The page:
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Somebody said we didn’t have enough FUNK up in here…Over its past 17 years, Dumpstaphunk has earned its reputation as the most well-regarded next-generation New Orleans live powerhouse, the type of band whose live shows attract sit-ins from legends like Carlos Santana, Bob Weir and Trombone Shorty.


When New Orleans roots-funk Dumpstaphunk first released their single “Justice” in January 2017, the group viewed the song as an important, if delicate, funk-blues anthem that spoke to their country’s turbulent times.

“We wrote that a time when a lot of things were going on, says the group’s founding member Ivan Neville. “Myself, Nick [Daniels] and Tony [Hall] were kids during the Sixties and Seventies, so we saw a lot growing up, and we see the same stuff still going on: the systemic racism, the racial profiling, all the social injustice.”

Nearly four years later, a brand-new version of “Justice 2020” (featuring Jurassic 5’s Chali 2na and Trombone Shorty) released on October 29, 2020, which will anchor Where Do We GoFromHere –  the band’s first full-length album since 2013’s acclaimed Dirty Word, slated for release early 2021. Where Do We GoFromHere will be the group’s most powerful and pointed statement of their career; more sharply relevant than the group could have imagined when they first began work on the album several years ago. The new R&B tinged title track “Where Do We Go From Here” dropped Friday, August 28, 2020, with more singles to be released off the upcoming album in months to come.

Over its past 17 years, Dumpstaphunk has earned its reputation as the most well-regarded next-generation New Orleans live powerhouse, the type of band whose live shows attract sit-ins from legends like Carlos Santana, Bob Weir and Trombone Shorty. Alongside Hall, Daniels, Alex Wasily, Ryan Nyther and drummer Devin Trusclair, cousins Ivan and Ian Neville have built upon their family’s iconic NOLA legacy as they’ve transformed Dumpstaphunk into the city’s pre-eminent 21st-century funk-fusion export, resulting in recent career highlights like their July 2019 opening gig for the Rolling Stones on their home turf at the Superdome.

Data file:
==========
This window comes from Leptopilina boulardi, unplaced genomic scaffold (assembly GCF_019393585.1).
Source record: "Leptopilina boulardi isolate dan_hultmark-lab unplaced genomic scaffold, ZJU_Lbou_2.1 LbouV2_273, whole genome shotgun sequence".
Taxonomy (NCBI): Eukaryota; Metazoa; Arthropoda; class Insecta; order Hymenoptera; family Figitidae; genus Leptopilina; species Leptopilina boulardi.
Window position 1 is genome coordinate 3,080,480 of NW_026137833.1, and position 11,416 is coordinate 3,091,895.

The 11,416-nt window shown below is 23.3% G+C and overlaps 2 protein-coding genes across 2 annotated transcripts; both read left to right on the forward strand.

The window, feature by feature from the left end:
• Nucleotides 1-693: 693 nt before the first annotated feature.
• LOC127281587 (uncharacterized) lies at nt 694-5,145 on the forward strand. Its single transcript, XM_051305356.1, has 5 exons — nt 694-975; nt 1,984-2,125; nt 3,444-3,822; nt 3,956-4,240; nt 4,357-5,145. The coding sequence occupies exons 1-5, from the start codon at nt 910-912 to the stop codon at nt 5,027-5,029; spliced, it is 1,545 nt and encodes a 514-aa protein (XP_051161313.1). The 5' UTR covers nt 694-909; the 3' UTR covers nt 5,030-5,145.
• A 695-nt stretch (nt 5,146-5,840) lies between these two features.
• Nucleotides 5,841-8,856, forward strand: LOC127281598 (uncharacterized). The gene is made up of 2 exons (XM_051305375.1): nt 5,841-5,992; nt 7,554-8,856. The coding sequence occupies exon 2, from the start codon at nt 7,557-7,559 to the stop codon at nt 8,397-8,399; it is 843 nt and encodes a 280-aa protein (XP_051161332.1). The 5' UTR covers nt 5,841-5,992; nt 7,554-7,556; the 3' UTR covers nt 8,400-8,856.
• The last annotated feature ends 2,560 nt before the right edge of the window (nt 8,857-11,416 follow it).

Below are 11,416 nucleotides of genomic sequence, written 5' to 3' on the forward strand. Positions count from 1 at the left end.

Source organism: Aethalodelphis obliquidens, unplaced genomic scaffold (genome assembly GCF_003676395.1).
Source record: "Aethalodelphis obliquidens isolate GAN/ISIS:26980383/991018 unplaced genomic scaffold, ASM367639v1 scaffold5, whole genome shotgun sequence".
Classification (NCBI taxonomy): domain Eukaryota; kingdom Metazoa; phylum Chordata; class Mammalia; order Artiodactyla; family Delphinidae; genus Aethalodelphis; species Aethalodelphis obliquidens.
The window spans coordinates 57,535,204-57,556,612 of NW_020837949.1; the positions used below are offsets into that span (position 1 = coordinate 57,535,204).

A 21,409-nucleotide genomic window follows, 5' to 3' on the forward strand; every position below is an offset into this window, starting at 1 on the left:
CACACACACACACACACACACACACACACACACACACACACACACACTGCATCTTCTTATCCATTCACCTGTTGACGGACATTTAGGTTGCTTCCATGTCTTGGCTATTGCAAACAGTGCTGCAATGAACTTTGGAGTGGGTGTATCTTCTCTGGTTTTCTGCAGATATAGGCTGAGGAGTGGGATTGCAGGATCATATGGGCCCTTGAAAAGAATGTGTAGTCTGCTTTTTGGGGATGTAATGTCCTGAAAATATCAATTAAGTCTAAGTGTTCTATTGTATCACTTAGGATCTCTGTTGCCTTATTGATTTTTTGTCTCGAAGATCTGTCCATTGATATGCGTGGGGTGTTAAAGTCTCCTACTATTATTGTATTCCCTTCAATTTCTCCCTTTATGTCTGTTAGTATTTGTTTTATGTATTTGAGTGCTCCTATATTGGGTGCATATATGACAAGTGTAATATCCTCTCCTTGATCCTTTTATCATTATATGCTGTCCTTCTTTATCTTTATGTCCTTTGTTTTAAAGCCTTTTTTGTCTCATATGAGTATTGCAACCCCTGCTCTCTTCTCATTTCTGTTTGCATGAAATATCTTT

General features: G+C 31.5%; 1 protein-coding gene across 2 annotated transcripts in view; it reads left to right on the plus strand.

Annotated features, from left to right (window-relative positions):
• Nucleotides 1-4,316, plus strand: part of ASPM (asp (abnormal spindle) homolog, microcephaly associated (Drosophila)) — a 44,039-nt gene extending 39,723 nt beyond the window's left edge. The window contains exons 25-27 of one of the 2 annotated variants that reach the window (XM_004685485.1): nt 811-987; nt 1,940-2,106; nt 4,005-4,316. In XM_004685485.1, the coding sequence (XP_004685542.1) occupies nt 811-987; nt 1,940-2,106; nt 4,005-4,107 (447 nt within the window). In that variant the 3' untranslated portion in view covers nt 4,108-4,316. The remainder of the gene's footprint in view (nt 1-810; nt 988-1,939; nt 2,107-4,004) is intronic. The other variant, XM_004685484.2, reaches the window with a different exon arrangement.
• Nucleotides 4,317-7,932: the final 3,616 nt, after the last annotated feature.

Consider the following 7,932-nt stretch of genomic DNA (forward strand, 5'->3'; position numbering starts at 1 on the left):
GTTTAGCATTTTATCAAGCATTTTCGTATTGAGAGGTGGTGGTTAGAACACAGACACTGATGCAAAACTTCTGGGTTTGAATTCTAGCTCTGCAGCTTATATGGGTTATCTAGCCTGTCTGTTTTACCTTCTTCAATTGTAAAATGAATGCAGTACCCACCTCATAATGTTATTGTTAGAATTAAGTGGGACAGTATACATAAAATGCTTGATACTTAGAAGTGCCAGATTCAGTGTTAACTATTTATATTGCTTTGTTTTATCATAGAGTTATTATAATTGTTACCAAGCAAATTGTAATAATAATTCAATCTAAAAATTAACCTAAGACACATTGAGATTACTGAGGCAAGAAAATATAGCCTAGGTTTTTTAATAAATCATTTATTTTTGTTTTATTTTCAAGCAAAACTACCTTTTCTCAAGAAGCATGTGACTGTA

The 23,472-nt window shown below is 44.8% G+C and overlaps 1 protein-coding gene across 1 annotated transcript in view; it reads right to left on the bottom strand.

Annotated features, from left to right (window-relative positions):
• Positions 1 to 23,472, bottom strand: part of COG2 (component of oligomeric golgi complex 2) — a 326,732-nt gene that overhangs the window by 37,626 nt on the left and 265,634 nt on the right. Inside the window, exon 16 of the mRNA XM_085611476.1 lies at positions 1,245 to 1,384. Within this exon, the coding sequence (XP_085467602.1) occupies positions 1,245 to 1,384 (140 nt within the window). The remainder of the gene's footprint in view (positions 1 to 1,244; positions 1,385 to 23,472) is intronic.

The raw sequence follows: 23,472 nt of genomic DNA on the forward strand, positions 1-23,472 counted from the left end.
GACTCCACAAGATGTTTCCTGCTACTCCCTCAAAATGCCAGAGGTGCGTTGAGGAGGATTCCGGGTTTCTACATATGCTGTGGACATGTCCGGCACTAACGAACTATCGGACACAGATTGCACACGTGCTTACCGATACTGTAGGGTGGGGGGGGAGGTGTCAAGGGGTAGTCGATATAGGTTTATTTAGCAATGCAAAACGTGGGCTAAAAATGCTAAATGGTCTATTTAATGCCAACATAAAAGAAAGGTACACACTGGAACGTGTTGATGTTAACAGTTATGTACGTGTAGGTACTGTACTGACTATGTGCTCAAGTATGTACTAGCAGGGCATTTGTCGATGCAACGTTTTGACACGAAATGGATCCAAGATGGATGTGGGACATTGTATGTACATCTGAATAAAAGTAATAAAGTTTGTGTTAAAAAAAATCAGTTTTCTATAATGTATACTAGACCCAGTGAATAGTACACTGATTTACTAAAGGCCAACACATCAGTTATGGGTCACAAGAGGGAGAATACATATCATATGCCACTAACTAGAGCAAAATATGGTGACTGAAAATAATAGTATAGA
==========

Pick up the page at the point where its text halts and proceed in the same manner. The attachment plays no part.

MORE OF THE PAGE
Modernizing and reinvigorating the Neville family groove has been one of the driving forces of Dumpstaphunk ever since the band spontaneously formed during Jazz Fest in 2003. Daniels and Hall both played with the Neville Brothers for years, but the band has never stood in the family’s shadows during its nearly two-decade career. For his part, Ian Neville never could have predicted he’d still be in the same band 17 years later, but the guitarist could sense the group’s historical weight from the onset.

“It was cool we were branching off and doing our own thing from our ancestors,” Ian says today. “We thought the group should be a fluid, changing thing, just like life.”

The band crystallized its early sound on its 2007 debut Listen Hear. By that point, the group was already proving prolific within the national funk-jam circuit, selling out headlining gigs across the country over the six years that followed until 2013’s Dirty WordThat record, which featured everyone from Flea to Ani DiFranco, was a modern funk masterpiece that reinforced the group’s well-earned reputation as the Crescent City’s freshest funk fusionists.

Since releasing their last album seven years ago, Ivan Neville became a father for the second time, an experience that shaped his outlook on the future-facing originals on the group’s new album. “The unknown, sometimes, is scary,” he says, discussing the band’s “Where Do We Go From Here,” “but sometimes you just have to take that ride. We’re at a crossroads right now in this country, and something’s got to change.”

The band’s mix of classic and modern influences can be heard throughout the new album’s songs – like the party-friendly mix of R&B, funk, rock, swamp-pop and blues of “Where Do We Go From Here.” from the slap-bass rave “Make It After All” to the band’s contemporary renderings of NOLA R&B rarities (the 1975 Blackmail gem) “Let’s Get At It” and early Seventies classics (Sly and the Family Stone’s) “In Time.”